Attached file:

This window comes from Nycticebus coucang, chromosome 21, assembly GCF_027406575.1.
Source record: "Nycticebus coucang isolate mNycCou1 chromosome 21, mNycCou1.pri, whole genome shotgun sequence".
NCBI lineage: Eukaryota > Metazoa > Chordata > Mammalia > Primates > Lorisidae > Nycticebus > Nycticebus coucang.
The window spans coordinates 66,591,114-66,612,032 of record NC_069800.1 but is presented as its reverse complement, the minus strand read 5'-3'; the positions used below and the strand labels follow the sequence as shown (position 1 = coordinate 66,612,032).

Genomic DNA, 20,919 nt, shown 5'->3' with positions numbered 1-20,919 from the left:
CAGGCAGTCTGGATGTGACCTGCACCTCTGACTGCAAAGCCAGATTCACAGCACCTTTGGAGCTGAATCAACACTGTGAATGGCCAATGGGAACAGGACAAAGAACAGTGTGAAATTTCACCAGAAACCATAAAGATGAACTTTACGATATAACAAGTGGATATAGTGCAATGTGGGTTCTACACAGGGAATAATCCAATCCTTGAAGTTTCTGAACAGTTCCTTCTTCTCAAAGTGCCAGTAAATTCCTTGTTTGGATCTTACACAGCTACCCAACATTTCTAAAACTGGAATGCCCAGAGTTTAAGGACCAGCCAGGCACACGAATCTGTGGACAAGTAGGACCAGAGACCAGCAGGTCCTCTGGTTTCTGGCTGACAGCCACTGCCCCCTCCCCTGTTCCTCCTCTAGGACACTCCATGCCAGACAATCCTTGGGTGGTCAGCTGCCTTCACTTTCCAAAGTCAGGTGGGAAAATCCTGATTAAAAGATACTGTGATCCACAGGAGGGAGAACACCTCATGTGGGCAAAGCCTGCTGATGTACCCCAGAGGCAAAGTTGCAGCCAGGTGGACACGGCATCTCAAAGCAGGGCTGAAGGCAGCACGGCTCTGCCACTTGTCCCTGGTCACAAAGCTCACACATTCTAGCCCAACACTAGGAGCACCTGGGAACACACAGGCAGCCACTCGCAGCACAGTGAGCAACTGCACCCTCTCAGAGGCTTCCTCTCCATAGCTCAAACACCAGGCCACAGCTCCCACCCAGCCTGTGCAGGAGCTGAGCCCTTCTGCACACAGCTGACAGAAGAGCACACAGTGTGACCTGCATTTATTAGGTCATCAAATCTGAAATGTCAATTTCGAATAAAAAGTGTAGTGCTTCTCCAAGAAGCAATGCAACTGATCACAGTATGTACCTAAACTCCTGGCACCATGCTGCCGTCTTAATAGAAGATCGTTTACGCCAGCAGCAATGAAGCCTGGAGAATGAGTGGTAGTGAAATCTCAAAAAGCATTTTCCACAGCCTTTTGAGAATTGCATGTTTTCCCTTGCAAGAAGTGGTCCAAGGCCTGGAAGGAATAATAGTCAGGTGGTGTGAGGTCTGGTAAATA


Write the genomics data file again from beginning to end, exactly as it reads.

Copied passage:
This window comes from Nycticebus coucang, chromosome 21, assembly GCF_027406575.1.
Source record: "Nycticebus coucang isolate mNycCou1 chromosome 21, mNycCou1.pri, whole genome shotgun sequence".
NCBI lineage: Eukaryota > Metazoa > Chordata > Mammalia > Primates > Lorisidae > Nycticebus > Nycticebus coucang.
The window spans coordinates 66,591,114-66,612,032 of record NC_069800.1 but is presented as its reverse complement, the minus strand read 5'-3'; the positions used below and the strand labels follow the sequence as shown (position 1 = coordinate 66,612,032).

Genomic DNA, 20,919 nt, shown 5'->3' with positions numbered 1-20,919 from the left:
CAGGCAGTCTGGATGTGACCTGCACCTCTGACTGCAAAGCCAGATTCACAGCACCTTTGGAGCTGAATCAACACTGTGAATGGCCAATGGGAACAGGACAAAGAACAGTGTGAAATTTCACCAGAAACCATAAAGATGAACTTTACGATATAACAAGTGGATATAGTGCAATGTGGGTTCTACACAGGGAATAATCCAATCCTTGAAGTTTCTGAACAGTTCCTTCTTCTCAAAGTGCCAGTAAATTCCTTGTTTGGATCTTACACAGCTACCCAACATTTCTAAAACTGGAATGCCCAGAGTTTAAGGACCAGCCAGGCACACGAATCTGTGGACAAGTAGGACCAGAGACCAGCAGGTCCTCTGGTTTCTGGCTGACAGCCACTGCCCCCTCCCCTGTTCCTCCTCTAGGACACTCCATGCCAGACAATCCTTGGGTGGTCAGCTGCCTTCACTTTCCAAAGTCAGGTGGGAAAATCCTGATTAAAAGATACTGTGATCCACAGGAGGGAGAACACCTCATGTGGGCAAAGCCTGCTGATGTACCCCAGAGGCAAAGTTGCAGCCAGGTGGACACGGCATCTCAAAGCAGGGCTGAAGGCAGCACGGCTCTGCCACTTGTCCCTGGTCACAAAGCTCACACATTCTAGCCCAACACTAGGAGCACCTGGGAACACACAGGCAGCCACTCGCAGCACAGTGAGCAACTGCACCCTCTCAGAGGCTTCCTCTCCATAGCTCAAACACCAGGCCACAGCTCCCACCCAGCCTGTGCAGGAGCTGAGCCCTTCTGCACACAGCTGACAGAAGAGCACACAGTGTGACCTGCATTTATTAGGTCATCAAATCTGAAATGTCAATTTCGAATAAAAAGTGTAGTGCTTCTCCAAGAAGCAATGCAACTGATCACAGTATGTACCTAAACTCCTGGCACCATGCTGCCGTCTTAATAGAAGATCGTTTACGCCAGCAGCAATGAAGCCTGGAGAATGAGTGGTAGTGAAATCTCAAAAAGCATTTTCCACAGCCTTTTGAGAATTGCATGTTTTCCCTTGCAAGAAGTGGTCCAAGGCCTGGAAGGAATAATAGTCAGGTGGTGTGAGGTCTGGTAAATA